Zimbabwe: Early Rains Threaten Late Wheat


Late planted wheat is under threat from early rains and farmers have been urged to speed up harvesting to avoid losses. Some farmers with an early crop have extended their harvesting schedules to ensure they remove the crop before the expected heavy rains. Zimbabwe Farmers' Union director Mr Paul Zakariya on Tuesday told The Herald that wheat harvesting was in full swing in most parts of the country.

"With the onset of the rains, farmers are encouraged to speed up harvesting and avoid losses. In all things to do with agriculture, farmers are advised to be on time and work with local experts who will give advice on the spot, said Mr Zakariya.

Zimbabwe Commercial Farmers' Union president Mr Wonder Chabikwa said rains would compromise quality of wheat and the crop could germinate. "The wheat will no longer be suitable for manufacturing flour, but will be used for feeding livestock," he said. Mr Chabikwa said farmers should finish harvesting wheat by mid October.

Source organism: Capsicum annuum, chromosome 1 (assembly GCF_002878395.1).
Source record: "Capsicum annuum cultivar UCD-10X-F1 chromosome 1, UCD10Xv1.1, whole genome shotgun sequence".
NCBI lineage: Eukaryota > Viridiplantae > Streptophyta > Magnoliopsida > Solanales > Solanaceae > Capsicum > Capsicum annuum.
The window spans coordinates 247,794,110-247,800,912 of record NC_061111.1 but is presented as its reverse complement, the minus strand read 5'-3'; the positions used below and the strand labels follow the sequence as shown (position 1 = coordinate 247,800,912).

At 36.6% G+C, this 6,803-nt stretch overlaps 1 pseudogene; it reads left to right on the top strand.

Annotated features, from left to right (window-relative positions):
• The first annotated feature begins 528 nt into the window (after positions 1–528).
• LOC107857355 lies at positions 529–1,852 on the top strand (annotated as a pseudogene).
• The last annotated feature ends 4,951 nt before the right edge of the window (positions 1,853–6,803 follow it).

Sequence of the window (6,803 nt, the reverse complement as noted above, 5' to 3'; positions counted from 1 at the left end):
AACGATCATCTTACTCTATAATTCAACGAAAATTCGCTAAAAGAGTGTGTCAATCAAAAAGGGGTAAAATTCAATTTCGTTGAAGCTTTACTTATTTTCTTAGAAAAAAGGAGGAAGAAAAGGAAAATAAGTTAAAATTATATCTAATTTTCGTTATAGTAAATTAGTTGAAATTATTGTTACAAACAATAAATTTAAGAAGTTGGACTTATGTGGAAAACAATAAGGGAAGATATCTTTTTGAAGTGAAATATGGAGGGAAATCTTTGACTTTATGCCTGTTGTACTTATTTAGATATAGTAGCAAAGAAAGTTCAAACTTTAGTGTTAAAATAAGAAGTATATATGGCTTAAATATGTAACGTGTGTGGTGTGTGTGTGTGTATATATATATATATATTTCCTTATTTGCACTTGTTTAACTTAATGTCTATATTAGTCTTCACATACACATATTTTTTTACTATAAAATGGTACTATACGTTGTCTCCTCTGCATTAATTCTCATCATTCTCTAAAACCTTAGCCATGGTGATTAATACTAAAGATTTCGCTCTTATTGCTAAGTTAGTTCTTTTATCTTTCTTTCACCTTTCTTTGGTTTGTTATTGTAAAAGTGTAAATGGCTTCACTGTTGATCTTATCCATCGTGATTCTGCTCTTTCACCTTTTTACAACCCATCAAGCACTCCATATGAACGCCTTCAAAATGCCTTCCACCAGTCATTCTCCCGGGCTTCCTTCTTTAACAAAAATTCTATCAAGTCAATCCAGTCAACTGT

"We have always advised wheat farmers to stick to planting deadlines. Farmers should not plant beyond May 25 if they want to get high yields. If wheat is planted timely, farmers will start harvesting mid-September and will finish by end of September, he said. Mr Chabikwa said about 60 000 tonnes of wheat were expected this season and said productivity improved due to constant power supplies. "We are expecting an average of five tonnes per hectare up from around three tonnes per hectare," he said.

Zimbabwe requires 400 000 tonnes of wheat per annum. The country imports an average of 185 000 tonnes of wheat every year to complement national production. Wheat production for the 2015 winter season stood at 61 261 tonnes. The general trends indicate that there has been a steady decline in the area put under wheat since 2008.


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